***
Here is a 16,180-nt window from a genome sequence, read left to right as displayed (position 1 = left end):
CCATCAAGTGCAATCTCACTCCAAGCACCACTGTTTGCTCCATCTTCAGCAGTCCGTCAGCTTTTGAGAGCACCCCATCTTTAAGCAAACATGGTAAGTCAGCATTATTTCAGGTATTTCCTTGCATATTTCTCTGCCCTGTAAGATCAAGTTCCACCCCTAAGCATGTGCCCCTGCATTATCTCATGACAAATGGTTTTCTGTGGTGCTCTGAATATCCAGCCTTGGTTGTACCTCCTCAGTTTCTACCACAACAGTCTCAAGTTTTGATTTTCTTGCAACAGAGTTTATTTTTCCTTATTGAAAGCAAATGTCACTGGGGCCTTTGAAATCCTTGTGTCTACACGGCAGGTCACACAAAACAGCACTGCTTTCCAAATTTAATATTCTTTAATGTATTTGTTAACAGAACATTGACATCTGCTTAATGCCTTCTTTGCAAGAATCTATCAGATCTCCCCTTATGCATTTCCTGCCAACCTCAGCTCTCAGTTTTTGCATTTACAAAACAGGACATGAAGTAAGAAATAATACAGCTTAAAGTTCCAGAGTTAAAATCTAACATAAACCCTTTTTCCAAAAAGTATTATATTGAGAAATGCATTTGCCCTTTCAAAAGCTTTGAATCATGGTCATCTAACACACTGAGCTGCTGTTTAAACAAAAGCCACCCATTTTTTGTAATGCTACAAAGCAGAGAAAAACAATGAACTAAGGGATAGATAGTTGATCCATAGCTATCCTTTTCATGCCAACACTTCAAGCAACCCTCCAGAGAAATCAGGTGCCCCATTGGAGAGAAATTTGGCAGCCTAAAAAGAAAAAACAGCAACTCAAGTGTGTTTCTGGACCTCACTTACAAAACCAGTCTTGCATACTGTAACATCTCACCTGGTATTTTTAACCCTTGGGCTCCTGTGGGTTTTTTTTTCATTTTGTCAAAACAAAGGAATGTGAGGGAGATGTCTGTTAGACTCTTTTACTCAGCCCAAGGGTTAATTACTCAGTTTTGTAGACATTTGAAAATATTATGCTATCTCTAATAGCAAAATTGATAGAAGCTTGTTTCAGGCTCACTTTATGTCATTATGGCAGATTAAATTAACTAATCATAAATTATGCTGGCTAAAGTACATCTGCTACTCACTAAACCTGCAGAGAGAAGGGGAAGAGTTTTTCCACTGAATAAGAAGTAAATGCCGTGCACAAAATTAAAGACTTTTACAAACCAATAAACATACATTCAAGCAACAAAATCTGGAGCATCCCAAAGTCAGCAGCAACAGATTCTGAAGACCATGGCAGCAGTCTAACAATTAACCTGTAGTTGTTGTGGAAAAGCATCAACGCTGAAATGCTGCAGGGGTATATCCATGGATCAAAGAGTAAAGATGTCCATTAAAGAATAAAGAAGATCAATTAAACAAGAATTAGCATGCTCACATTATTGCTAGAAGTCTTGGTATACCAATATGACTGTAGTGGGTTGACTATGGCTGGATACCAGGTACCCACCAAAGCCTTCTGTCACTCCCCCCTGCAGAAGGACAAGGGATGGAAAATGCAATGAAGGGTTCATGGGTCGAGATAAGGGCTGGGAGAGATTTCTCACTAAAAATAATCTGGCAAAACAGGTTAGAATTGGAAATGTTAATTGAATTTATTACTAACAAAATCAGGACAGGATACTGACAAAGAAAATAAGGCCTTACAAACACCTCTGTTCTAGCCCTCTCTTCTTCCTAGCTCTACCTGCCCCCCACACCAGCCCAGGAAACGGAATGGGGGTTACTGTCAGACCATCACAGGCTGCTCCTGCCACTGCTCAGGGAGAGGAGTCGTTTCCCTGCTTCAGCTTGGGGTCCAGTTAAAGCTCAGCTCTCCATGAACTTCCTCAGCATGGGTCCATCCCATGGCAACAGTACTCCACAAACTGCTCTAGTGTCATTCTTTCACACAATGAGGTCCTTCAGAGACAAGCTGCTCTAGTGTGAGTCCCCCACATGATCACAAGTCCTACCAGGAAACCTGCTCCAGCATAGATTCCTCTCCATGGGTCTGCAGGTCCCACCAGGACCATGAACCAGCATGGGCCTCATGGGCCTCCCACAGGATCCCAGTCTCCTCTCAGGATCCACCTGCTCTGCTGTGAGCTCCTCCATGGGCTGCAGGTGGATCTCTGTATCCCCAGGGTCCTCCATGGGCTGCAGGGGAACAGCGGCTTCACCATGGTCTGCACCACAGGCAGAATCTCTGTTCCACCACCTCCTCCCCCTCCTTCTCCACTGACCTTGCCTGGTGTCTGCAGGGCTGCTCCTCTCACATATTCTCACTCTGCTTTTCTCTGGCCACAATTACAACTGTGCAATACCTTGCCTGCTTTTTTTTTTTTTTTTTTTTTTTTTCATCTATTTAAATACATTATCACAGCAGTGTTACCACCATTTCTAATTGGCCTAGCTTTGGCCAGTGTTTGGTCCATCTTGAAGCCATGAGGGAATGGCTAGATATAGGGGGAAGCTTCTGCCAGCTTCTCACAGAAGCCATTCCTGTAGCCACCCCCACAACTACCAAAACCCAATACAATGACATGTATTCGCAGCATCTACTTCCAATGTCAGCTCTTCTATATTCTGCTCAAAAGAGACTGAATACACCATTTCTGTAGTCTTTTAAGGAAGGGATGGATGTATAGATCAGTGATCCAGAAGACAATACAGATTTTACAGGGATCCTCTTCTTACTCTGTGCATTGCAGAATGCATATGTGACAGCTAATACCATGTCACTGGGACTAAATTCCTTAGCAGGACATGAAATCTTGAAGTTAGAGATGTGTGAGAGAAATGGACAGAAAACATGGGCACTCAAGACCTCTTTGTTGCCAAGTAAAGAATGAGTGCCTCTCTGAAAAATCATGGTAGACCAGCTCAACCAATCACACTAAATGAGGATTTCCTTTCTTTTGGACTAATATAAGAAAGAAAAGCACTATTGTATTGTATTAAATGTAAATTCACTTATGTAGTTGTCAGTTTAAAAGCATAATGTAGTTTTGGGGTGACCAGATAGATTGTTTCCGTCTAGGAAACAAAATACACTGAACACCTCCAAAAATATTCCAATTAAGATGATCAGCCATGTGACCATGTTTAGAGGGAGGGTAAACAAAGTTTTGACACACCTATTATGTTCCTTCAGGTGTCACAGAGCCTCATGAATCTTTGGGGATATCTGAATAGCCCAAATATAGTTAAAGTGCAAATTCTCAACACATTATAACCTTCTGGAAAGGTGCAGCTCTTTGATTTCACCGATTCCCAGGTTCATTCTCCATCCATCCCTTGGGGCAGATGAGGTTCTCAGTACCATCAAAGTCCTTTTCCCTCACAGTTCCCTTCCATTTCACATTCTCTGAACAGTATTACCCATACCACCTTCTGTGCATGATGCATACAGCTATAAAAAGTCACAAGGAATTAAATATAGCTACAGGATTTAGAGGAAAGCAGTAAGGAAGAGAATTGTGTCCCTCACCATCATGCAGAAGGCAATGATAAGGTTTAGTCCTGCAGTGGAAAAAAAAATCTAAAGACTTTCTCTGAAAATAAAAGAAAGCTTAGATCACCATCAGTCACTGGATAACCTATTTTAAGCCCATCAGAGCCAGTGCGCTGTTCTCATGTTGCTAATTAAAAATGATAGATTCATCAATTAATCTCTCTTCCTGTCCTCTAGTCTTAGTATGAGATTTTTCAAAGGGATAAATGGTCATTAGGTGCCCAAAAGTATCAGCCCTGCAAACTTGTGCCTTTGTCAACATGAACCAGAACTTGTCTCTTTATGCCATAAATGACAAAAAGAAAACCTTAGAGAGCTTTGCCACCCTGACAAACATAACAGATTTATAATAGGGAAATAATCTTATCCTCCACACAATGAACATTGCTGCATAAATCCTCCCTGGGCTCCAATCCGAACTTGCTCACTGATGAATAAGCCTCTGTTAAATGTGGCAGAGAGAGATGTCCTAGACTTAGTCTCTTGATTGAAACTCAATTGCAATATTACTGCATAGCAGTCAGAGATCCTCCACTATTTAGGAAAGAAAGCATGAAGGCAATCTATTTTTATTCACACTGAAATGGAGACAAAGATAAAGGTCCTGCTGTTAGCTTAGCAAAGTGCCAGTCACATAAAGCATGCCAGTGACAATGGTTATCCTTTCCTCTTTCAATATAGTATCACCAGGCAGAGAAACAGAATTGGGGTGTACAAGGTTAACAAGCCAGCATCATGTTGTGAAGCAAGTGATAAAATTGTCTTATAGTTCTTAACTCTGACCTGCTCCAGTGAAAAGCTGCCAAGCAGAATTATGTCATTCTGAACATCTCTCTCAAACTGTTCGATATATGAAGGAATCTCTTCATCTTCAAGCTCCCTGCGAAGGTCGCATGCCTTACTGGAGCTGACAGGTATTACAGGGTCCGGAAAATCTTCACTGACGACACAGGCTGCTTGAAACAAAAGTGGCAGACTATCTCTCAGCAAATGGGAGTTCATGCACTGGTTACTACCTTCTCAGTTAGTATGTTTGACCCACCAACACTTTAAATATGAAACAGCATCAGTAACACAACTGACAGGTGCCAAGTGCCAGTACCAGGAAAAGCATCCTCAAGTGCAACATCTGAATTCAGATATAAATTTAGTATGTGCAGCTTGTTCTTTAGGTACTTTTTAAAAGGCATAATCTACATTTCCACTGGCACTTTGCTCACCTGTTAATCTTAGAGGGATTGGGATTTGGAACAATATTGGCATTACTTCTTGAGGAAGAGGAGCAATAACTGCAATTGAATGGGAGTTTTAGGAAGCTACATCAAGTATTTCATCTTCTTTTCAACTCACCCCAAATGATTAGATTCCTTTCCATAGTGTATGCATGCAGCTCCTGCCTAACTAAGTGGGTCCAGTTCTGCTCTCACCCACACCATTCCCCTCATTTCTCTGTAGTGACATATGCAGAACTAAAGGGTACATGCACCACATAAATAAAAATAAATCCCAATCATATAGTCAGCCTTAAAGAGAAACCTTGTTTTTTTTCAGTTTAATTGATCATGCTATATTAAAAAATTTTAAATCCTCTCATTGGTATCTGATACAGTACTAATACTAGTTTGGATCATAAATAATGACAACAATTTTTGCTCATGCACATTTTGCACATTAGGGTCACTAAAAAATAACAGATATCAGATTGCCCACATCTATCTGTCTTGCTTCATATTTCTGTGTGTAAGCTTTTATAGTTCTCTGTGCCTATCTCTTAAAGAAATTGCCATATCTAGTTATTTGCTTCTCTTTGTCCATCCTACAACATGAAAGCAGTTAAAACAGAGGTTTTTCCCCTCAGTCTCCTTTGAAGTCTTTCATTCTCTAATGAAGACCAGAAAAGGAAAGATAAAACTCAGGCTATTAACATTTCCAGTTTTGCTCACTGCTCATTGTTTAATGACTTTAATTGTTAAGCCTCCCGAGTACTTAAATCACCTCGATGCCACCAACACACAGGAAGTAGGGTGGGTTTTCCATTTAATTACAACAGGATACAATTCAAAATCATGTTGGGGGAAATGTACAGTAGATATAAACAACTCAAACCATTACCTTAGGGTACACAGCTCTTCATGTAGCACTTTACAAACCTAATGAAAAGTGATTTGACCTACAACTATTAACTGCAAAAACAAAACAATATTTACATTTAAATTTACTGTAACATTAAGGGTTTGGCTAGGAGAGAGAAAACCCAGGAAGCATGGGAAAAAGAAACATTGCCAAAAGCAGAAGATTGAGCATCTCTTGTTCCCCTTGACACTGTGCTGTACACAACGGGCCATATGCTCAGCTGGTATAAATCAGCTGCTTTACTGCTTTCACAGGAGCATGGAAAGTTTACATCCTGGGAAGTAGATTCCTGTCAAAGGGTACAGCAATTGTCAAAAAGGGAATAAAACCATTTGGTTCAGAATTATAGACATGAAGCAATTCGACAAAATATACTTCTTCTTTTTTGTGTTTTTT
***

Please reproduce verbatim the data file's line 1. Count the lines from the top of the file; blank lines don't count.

Here is a 16,180-nt window from a genome sequence, read left to right as displayed (position 1 = left end):